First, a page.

Obama’s New Cabinet and India
Mahanth S. Joishy is Editor of usindiamonitor.
Barack Obama is only the 17th human being in history to be re-elected President of the United States. In most second terms, some cabinet members resign and new ones are hired or shuffled around in a predictable beltway equivalent of musical chairs. 2013 is no exception. Prominent administration officials such as Hillary Clinton and Timothy Geithner are out. Obama has recently announced four new replacement appointments that will have a major impact on US foreign policy in general, and on India in particular: John Kerry for Secretary of State, Chuck Hagel for Secretary of Defense, Jack Lew for Secretary of the Treasury, and John Brennan for CIA Director.
How should Indians view these men, all of whom will spend many hours thinking about India, send dozens of staffers to India on their behalf, host numerous Indian officials in Washington and New York, and probably take multiple trips back and forth to India themselves? India is certainly a partner but the quality of the partnership over the next few years hinges largely on these four.
Any assessment should be made with Obama’s “pivot” toward Asia in mind as an overarching foreign policy North Star. As important is the ongoing boom in bilateral trade between the United States and India under the administrations of Obama and Manmohan Singh. America is also becoming a war-weary nation about to limp home from Afghanistan and unlikely to rush unilaterally into another theater of conflict again. We expect all four appointees to support these trends further over the next few years. It’s also worth looking at their past for clues.
John Kerry as Secretary of State. Word in Washington is that Kerry has coveted this position for years, nearly as much as the presidency itself. He certainly has the qualifications, and should have no problem getting confirmed. Kerry has used his multi-decade perch in the US Senate Foreign Relations Committee to globe-trot and hobnob on behalf of the American people. This multilingual Vietnam War veteran is no stranger to South Asia. He possesses a particular expertise on Pakistan and cordially functional relationships with Pakistan’s top brass, which are extremely rare in American and even Western circles. He has been a leading advocate for aid to Pakistan.
That is precisely what worries some Indians. Kerry’s support of Pakistan is viewed as harmful to Indian interests, especially when there is evidence that US aid for Pakistan’s civilian development or to fight terrorism is being funneled to shore up strategic capability against India and strategic depth in Afghanistan.
On the other hand, Kerry’s record on India taken in isolation is mostly solid. He has visited India numerous times for diplomatic and business missions since the 1990’s. He agrees with Obama in supporting India’s bid for a permanent seat on the UN National Security Council. During the confirmation hearing for Ambassador Nancy Powell, Kerry said “there are few relationships that will be as vital in the 21st century as our growing ties with India and its people.” But Kerry has also in the past criticized the outsourcing of jobs to India and India’s nuclear weapons program. In recent times he has either softened or quietly changed his stance on both. In 2008, he supported the US-India nuclear agreement and even helped galvanize Indian leadership behind it.
Meanwhile, the American bid to keep ties intact with India and Pakistan simultaneously is both challenging and necessary, as I’ve written in Foreign Policy Digest. It is not only Obama’s prerogative, but America’s bipartisan reality at this time. It makes sense that Kerry will fall into line and not choose sides in Indo-Pak relations regardless of his past. Kerry is also the type to favor diplomatic solutions over the threats and use of force, a policy that India claims to favor in its American partners. But Kerry has big shoes to fill, and ongoing tensions over Iran-India ties to deal with.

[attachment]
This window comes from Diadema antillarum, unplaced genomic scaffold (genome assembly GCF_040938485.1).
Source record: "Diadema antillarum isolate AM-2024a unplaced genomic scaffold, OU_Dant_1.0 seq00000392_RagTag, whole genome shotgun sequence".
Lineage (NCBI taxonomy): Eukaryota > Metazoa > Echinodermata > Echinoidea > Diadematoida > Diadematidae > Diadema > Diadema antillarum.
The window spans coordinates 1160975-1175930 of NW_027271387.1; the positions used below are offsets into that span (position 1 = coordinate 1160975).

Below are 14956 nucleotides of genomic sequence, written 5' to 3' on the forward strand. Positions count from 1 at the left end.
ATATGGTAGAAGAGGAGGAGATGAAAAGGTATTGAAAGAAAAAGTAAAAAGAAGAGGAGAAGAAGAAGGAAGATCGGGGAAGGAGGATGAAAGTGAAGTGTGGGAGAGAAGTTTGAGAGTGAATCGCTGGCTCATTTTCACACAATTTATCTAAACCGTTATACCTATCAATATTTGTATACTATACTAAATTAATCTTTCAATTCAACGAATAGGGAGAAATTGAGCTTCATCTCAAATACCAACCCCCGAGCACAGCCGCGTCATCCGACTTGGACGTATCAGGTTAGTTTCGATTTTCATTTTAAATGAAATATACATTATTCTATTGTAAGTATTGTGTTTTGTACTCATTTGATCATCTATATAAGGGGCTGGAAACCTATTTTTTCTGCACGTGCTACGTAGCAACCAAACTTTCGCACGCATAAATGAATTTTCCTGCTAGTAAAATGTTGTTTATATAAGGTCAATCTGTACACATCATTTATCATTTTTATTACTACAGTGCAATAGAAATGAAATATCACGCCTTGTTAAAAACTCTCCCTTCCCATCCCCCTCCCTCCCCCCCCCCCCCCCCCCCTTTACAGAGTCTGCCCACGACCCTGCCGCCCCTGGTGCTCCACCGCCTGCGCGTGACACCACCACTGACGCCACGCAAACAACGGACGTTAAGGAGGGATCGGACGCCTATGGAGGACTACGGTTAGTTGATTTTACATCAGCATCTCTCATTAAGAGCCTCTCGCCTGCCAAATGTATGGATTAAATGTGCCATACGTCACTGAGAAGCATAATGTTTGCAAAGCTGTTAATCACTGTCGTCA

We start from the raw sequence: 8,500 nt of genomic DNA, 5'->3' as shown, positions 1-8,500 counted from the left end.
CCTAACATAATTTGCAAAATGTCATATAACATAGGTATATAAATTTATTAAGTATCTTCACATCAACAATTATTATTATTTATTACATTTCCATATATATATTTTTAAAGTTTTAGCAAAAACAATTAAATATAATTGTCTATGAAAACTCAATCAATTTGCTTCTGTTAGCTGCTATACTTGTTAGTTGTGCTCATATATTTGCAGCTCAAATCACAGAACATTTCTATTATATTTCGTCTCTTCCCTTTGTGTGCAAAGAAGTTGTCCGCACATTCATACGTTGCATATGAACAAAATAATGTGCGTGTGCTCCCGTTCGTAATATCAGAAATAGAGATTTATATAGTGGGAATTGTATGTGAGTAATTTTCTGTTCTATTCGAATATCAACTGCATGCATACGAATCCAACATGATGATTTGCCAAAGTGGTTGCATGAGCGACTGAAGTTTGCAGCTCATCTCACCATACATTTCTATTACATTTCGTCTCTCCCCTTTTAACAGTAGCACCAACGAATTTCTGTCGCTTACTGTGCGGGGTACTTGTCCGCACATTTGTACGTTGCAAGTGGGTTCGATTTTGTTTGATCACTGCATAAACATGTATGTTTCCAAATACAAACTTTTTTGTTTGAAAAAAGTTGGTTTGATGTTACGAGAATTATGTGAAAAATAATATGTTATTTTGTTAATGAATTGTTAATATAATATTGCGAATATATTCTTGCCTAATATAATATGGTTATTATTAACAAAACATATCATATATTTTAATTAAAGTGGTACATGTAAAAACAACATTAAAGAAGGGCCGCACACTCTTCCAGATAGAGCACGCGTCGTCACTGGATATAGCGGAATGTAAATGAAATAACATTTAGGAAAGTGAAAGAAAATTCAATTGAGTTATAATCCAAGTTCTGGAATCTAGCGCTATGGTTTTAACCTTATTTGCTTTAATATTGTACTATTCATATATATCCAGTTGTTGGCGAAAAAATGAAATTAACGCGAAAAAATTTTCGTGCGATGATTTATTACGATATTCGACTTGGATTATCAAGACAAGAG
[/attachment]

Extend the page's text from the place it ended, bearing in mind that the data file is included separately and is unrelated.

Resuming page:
Chuck Hagel, Secretary of Defense. The Pentagon is less and less about the use of military power and technology. Even where America is actively at war, such as in Afghanistan, the soldiers are more involved in politics, diplomacy, training, and local law enforcement than at perhaps any time in US history. The nature and currency of force projection have changed. These are the pillars of the new counterinsurgency strategy, because solutions to winning asymmetrical warfare are now seen as political in nature by American generals, politicians, and academics. This was the lesson learned in Iraq as well. Outside of presently unfathomable direct engagements against the governments of Russia or the EU, any new conflicts against foreign actors are going to be asymmetrical in nature. In this environment, former Republican Senator Chuck Hagel makes a lot of sense as the next Secretary of Defense. Like Kerry, he is a decorated Vietnam vet and sat on the Senate Foreign Relations Committee. His statements indicate he is not a hawk. Critics say he is “haunted by Vietnam.” That’s a good thing; we all should be.
Hagel’s confirmation will be more uncomfortable due to his criticism of gays that enraged the left, and criticisms of the Iraq invasion and Israeli policy that infuriated the right. Neocons think he is squeamish about invading Iran. However, we expect he will ultimately get the nod after a bit of squirming. He is not in practicality anti-gay or anti-Israel despite the hoopla, nor would he refuse a Commander-in-Chief’s hypothetical demand to initiate conflict with Iran.
Hagel’s record on India is murkier than Kerry’s. In 2008 he voted yea for the US-India nuclear agreement like Kerry (and unlike Senator Obama), as close to a litmus test as we have for American politicians’ support for India. We aren’t clear on whether he has been to India or not yet, but we expect he certainly will visit at some point after being confirmed as Secretary. Feel free to comment below if you know more about this.